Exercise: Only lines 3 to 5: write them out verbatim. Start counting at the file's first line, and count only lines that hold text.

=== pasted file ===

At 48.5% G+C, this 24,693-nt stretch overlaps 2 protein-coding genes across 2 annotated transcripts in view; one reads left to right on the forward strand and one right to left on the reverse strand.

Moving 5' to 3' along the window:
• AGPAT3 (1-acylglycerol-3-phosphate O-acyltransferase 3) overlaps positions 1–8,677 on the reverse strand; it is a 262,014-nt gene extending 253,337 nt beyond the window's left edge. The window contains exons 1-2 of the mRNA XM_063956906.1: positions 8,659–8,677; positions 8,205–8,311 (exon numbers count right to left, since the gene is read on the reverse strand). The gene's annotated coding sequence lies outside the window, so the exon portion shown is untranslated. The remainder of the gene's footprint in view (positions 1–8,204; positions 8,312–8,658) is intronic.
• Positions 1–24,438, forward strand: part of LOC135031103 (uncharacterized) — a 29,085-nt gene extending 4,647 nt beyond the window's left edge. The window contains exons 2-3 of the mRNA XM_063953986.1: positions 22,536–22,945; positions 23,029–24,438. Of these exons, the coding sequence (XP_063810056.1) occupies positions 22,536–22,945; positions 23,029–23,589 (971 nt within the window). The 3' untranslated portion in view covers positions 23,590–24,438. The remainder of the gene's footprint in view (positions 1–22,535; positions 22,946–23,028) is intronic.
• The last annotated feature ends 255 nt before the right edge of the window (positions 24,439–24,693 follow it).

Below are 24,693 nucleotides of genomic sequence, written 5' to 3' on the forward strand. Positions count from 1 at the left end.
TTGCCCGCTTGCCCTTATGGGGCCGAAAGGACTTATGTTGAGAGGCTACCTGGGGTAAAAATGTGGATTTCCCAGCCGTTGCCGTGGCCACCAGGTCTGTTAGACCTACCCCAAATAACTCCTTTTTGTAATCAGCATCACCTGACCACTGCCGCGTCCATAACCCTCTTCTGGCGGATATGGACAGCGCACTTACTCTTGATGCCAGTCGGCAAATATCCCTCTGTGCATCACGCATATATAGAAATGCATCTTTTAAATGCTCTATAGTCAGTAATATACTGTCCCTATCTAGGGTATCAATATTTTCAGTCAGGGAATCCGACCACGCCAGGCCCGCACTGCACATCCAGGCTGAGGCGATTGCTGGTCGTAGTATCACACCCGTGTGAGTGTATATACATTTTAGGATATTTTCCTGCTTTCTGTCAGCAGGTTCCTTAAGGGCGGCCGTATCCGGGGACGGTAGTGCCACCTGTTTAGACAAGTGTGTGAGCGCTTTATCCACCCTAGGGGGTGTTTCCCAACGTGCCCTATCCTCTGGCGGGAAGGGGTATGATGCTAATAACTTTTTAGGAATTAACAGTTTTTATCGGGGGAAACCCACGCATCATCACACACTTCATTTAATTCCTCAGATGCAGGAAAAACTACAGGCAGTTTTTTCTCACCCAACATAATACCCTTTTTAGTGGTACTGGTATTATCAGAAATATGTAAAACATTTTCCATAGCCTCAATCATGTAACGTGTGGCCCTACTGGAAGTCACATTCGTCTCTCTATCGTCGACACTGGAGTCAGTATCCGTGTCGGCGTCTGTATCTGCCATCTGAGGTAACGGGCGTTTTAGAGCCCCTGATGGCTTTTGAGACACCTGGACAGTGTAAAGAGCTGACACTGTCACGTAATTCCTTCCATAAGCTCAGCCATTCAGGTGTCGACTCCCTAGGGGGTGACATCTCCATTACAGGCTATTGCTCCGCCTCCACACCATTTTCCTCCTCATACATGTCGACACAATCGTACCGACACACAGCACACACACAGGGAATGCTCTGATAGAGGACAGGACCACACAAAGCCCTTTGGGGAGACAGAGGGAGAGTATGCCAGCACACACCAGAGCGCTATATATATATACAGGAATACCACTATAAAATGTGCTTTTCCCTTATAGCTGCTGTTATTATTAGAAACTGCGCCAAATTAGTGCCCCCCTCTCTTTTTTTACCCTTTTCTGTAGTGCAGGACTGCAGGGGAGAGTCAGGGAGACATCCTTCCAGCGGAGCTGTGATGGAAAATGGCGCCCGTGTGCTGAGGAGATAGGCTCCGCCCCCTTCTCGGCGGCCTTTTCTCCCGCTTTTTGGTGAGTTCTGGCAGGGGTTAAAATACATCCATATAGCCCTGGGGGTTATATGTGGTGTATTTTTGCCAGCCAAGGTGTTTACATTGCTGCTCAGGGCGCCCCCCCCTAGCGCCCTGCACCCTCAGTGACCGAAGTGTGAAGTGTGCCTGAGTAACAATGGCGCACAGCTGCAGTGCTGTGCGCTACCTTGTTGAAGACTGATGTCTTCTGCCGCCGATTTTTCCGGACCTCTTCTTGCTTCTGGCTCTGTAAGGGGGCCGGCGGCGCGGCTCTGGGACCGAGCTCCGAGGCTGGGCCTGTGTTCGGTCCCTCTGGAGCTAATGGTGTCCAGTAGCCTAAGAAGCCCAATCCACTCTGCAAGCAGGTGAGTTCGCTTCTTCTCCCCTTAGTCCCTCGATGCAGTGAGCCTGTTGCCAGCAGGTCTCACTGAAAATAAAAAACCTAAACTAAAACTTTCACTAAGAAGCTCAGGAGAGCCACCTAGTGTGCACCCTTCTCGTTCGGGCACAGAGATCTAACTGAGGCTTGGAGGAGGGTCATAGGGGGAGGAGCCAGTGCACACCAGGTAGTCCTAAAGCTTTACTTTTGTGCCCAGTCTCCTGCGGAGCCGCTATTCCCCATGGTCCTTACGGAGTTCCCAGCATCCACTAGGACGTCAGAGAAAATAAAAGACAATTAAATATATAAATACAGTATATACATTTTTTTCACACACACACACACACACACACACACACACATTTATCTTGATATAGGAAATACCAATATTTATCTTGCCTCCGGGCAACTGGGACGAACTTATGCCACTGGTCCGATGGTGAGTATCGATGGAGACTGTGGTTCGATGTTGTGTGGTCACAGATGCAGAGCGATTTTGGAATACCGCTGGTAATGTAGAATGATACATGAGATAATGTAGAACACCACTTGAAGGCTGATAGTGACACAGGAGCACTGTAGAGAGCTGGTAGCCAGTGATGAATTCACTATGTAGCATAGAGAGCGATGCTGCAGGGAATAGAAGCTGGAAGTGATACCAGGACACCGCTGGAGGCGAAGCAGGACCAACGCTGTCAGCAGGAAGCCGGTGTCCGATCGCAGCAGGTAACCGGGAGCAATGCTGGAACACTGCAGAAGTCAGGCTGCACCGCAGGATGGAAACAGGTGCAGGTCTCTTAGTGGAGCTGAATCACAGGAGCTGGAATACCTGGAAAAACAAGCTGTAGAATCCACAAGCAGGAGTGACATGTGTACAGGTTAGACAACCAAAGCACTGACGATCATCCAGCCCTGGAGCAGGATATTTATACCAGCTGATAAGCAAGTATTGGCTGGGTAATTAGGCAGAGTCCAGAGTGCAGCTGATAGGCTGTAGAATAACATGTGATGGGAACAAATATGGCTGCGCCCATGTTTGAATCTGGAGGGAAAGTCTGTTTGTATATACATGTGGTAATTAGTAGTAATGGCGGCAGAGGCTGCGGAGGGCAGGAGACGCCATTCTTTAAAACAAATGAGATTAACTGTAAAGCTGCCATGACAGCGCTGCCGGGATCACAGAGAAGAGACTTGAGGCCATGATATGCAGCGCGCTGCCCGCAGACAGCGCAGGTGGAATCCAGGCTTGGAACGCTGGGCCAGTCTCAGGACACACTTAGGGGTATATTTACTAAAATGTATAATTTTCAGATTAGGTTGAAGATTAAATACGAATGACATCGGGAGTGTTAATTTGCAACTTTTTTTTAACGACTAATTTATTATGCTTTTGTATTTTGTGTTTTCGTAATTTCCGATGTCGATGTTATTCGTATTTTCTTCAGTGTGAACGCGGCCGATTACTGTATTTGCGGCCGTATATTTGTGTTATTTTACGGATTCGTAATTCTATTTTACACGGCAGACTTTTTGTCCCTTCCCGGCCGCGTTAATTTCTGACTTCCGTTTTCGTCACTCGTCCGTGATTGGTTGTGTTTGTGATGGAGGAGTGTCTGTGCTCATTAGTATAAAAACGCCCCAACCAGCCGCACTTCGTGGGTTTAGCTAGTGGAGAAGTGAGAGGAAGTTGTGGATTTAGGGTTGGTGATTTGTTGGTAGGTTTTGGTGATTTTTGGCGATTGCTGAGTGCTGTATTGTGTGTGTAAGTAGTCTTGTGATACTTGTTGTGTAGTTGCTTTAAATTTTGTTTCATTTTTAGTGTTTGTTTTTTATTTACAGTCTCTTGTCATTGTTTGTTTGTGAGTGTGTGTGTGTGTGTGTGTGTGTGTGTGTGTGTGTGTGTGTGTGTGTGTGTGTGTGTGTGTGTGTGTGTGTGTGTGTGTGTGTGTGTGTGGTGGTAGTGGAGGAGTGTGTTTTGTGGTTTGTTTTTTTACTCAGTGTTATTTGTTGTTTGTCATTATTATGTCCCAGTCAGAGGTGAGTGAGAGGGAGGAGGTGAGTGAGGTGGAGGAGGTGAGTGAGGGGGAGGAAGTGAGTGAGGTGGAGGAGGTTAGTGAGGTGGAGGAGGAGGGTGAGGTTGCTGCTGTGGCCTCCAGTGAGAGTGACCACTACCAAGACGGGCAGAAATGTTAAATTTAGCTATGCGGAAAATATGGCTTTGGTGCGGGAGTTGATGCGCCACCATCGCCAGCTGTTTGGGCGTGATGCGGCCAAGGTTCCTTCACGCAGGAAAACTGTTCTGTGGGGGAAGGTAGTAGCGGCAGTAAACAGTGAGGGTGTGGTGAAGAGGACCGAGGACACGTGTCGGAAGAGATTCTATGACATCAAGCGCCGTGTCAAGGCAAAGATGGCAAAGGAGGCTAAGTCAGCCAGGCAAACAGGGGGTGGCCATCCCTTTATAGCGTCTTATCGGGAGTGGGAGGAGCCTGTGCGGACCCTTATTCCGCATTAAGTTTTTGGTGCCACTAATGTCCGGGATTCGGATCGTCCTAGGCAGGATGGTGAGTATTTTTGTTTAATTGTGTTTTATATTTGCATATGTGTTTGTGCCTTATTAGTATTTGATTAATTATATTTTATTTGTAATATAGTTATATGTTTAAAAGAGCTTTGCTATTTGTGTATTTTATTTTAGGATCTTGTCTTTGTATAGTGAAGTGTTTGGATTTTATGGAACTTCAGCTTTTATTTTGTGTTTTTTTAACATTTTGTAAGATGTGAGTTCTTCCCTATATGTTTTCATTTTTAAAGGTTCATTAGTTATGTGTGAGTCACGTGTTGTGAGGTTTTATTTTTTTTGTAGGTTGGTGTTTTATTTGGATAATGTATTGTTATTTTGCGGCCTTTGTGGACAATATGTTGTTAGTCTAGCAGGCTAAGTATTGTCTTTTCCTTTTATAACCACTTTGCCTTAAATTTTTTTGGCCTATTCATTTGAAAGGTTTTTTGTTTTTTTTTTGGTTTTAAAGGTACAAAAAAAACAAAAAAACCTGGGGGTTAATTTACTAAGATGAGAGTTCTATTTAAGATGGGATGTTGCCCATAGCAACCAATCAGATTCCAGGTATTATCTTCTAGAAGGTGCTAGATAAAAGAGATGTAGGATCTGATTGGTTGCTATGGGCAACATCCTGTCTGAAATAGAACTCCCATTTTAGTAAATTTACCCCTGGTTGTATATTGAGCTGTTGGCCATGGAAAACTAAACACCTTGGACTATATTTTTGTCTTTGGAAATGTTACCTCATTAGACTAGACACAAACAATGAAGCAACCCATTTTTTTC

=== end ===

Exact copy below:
• AGPAT3 (1-acylglycerol-3-phosphate O-acyltransferase 3) overlaps positions 1–8,677 on the reverse strand; it is a 262,014-nt gene extending 253,337 nt beyond the window's left edge. The window contains exons 1-2 of the mRNA XM_063956906.1: positions 8,659–8,677; positions 8,205–8,311 (exon numbers count right to left, since the gene is read on the reverse strand). The gene's annotated coding sequence lies outside the window, so the exon portion shown is untranslated. The remainder of the gene's footprint in view (positions 1–8,204; positions 8,312–8,658) is intronic.
• Positions 1–24,438, forward strand: part of LOC135031103 (uncharacterized) — a 29,085-nt gene extending 4,647 nt beyond the window's left edge. The window contains exons 2-3 of the mRNA XM_063953986.1: positions 22,536–22,945; positions 23,029–24,438. Of these exons, the coding sequence (XP_063810056.1) occupies positions 22,536–22,945; positions 23,029–23,589 (971 nt within the window). The 3' untranslated portion in view covers positions 23,590–24,438. The remainder of the gene's footprint in view (positions 1–22,535; positions 22,946–23,028) is intronic.
• The last annotated feature ends 255 nt before the right edge of the window (positions 24,439–24,693 follow it).